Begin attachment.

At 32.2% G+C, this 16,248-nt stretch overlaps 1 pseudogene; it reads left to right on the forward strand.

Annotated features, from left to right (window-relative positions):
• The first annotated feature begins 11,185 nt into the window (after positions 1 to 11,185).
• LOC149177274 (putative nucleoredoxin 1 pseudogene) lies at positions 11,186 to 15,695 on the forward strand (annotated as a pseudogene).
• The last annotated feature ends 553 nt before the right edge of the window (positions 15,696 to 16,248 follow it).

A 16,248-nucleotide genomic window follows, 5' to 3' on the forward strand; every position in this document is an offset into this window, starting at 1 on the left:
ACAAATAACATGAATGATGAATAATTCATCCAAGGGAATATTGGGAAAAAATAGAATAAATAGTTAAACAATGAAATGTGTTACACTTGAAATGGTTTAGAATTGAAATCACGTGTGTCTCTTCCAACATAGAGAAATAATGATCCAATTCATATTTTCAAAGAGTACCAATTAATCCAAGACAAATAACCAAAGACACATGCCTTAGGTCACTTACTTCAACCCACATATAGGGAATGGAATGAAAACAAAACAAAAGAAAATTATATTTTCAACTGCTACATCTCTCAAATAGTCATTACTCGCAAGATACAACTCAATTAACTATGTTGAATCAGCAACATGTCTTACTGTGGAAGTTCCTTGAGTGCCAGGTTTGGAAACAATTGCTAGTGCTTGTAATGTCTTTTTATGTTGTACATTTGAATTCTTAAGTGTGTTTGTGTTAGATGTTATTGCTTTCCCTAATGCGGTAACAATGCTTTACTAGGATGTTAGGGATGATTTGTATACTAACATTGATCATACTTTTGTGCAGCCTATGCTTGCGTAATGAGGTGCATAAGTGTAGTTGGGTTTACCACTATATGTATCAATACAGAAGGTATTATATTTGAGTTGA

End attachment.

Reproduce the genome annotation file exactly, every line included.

At 32.2% G+C, this 16,248-nt stretch overlaps 1 pseudogene; it reads left to right on the forward strand.

Annotated features, from left to right (window-relative positions):
• The first annotated feature begins 11,185 nt into the window (after positions 1 to 11,185).
• LOC149177274 (putative nucleoredoxin 1 pseudogene) lies at positions 11,186 to 15,695 on the forward strand (annotated as a pseudogene).
• The last annotated feature ends 553 nt before the right edge of the window (positions 15,696 to 16,248 follow it).

A 16,248-nucleotide genomic window follows, 5' to 3' on the forward strand; every position in this document is an offset into this window, starting at 1 on the left:
ACAAATAACATGAATGATGAATAATTCATCCAAGGGAATATTGGGAAAAAATAGAATAAATAGTTAAACAATGAAATGTGTTACACTTGAAATGGTTTAGAATTGAAATCACGTGTGTCTCTTCCAACATAGAGAAATAATGATCCAATTCATATTTTCAAAGAGTACCAATTAATCCAAGACAAATAACCAAAGACACATGCCTTAGGTCACTTACTTCAACCCACATATAGGGAATGGAATGAAAACAAAACAAAAGAAAATTATATTTTCAACTGCTACATCTCTCAAATAGTCATTACTCGCAAGATACAACTCAATTAACTATGTTGAATCAGCAACATGTCTTACTGTGGAAGTTCCTTGAGTGCCAGGTTTGGAAACAATTGCTAGTGCTTGTAATGTCTTTTTATGTTGTACATTTGAATTCTTAAGTGTGTTTGTGTTAGATGTTATTGCTTTCCCTAATGCGGTAACAATGCTTTACTAGGATGTTAGGGATGATTTGTATACTAACATTGATCATACTTTTGTGCAGCCTATGCTTGCGTAATGAGGTGCATAAGTGTAGTTGGGTTTACCACTATATGTATCAATACAGAAGGTATTATATTTGAGTTGA